and visit the URL http://127.0.0.1/index.php with your browser.

CGI implementation

This implementation is needed for CGI applications.

Install fcgiwrap:

# pacman -Sy fcgiwrap
Systemd

The systemd unit file is currently being discussed on this ArchLinux task page. You may want to examine the unit file yourself to ensure it will work the way you want. Copy the unit file from /usr/lib/systemd/system/fcgiwrap.service to /etc/systemd/system/fcgiwrap.service (and the fcgiwrap.socket unit, if present), and modify the ExecStart line to suit your needs.

If you want to spawn multiple worker threads, it's recommended that you use multiwatchAUR, which will take care of restarting crashed children. You'll need to use spawn-fcgi to create the unix socket, as multiwatch seems unable to handle the systemd-created socket, even though fcgiwrap itself doesn't have any trouble if invoked directly in the unit file. Here is a unit file that uses multiwatchAUR. Make sure fcgiwrap.socket is not started or enabled, because it will conflict with this unit:

/etc/systemd/system/fcgiwrap.service
[Unit]
Description=Simple CGI Server
After=nss-user-lookup.target

[Service]
ExecStart=/usr/bin/spawn-fcgi -u http -g http -s /run/fcgiwrap.sock -n -- /usr/bin/multiwatch -f 10 -- /usr/sbin/fcgiwrap
ExecStartPost=/usr/bin/chmod 660 /run/fcgiwrap.sock
PrivateTmp=true
Restart=on-failure

[Install]
WantedBy=multi-user.target

Tweak -f 10 to change the number of children that are spawned.

Warning: The ExecStartPost line is required because of strange behaviour I'm seeing when I use the -M 660 option for spawn-fcgi. The wrong mode is set. This may be a bug?
Initscripts
Using a Unix Domain Socket

The default configuration sets TCP socket 127.0.0.1:9001 for listening. It is possible to alter the configuration to use a Unix domain socket, which will be more efficient.

If you desire to use a Unix domain socket, edit /etc/conf.d/fcgiwrap like this:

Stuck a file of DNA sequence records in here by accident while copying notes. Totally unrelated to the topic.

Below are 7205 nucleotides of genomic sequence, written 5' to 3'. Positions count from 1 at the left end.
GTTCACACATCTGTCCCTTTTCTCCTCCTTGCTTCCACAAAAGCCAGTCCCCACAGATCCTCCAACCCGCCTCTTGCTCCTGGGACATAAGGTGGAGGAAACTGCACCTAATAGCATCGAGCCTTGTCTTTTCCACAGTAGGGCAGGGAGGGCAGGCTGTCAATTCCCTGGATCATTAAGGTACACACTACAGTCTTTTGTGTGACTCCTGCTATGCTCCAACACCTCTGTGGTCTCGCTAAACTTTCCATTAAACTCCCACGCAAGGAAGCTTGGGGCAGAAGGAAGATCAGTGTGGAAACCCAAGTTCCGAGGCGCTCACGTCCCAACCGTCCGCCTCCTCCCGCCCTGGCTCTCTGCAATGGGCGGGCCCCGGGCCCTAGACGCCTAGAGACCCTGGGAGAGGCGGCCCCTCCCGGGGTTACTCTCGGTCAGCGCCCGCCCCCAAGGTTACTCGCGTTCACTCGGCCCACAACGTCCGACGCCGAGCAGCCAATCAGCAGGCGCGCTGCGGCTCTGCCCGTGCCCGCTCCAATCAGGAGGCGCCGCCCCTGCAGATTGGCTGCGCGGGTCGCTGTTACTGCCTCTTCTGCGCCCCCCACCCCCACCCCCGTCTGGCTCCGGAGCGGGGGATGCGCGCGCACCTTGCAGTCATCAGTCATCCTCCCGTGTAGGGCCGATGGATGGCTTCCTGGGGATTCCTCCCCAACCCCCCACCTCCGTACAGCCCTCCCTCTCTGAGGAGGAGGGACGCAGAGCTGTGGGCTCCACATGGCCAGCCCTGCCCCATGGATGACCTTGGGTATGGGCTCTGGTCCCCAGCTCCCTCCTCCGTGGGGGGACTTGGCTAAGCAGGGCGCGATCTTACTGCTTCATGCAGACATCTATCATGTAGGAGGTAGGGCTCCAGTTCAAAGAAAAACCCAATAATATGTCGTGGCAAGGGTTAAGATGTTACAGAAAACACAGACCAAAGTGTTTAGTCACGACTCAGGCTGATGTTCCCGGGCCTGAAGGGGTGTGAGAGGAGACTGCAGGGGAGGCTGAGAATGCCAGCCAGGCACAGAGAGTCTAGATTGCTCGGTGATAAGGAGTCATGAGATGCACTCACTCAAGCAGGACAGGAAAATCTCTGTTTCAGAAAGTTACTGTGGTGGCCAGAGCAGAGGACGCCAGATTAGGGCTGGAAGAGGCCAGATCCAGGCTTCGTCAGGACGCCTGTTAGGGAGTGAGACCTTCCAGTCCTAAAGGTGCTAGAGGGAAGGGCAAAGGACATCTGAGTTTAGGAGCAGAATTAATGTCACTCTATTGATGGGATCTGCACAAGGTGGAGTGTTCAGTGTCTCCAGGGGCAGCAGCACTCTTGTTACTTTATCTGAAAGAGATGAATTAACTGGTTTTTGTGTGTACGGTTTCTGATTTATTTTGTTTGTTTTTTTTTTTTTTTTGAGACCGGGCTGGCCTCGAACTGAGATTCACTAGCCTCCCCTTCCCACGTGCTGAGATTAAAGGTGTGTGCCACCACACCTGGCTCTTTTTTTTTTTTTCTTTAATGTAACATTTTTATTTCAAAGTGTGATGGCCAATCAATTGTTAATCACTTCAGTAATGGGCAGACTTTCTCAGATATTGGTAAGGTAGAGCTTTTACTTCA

SPAWNER='/usr/bin/spawn-fcgi'

FCGI_SOCKET='/run/fcgiwrap.sock'
FCGI_USER='http'
FCGI_GROUP='http'
FCGI_EXTRA_OPTIONS='-M 660'

SPAWNER_ARGS="-u $FCGI_USER -g $FCGI_GROUP -s $FCGI_SOCKET $FCGI_EXTRA_OPTIONS -- /usr/sbin/fcgiwrap"

Start the service:

# rc.d start fcgiwrap

and add fcgiwrap to the DAEMONS array in /etc/rc.conf.

Multiple Workers

You can increase the number of worker threads by adding the -F <num> option to the SPAWNER_ARGS variable in /etc/conf.d/fcgiwrap. Although this option will work, you may find it difficult to monitor the workers, because they have no parent process.

A better way to handle multiple worker threads is to use the multiwatch package from the AUR. After installing the package, perform the following configuration to achieve this:

Add the following line near the top of the /etc/conf.d/fcgiwrap file:

DAEMON='multiwatch'

and modify the SPAWNER_ARGS line:

FCGI_CHILDREN=5
SPAWNER_ARGS="-u $FCGI_USER -g $FCGI_GROUP -s $FCGI_SOCKET $FCGI_EXTRA_OPTIONS -- /usr/bin/multiwatch -f $FCGI_CHILDREN -- /usr/sbin/fcgiwrap"

You'll find that the /etc/rc.d/fcgiwrap script now creates a /run/multiwatch.pid file instead of the old /run/fcgiwrap.pid file. The multiwatch daemon will take care of respawning children that die.

Nginx Configuration

Inside each server block serving a PHP web application should appear a location block similar to:

 location ~ \.cgi$ {
      fastcgi_pass   unix:/run/fcgiwrap.sock;
      include        fastcgi.conf;
 }
   
 location ~ \.pl$ {
      fastcgi_pass   unix:/run/fcgiwrap.sock;
      include        fastcgi.conf;
 }

Troubleshooting

Accessing local IP redirects to localhost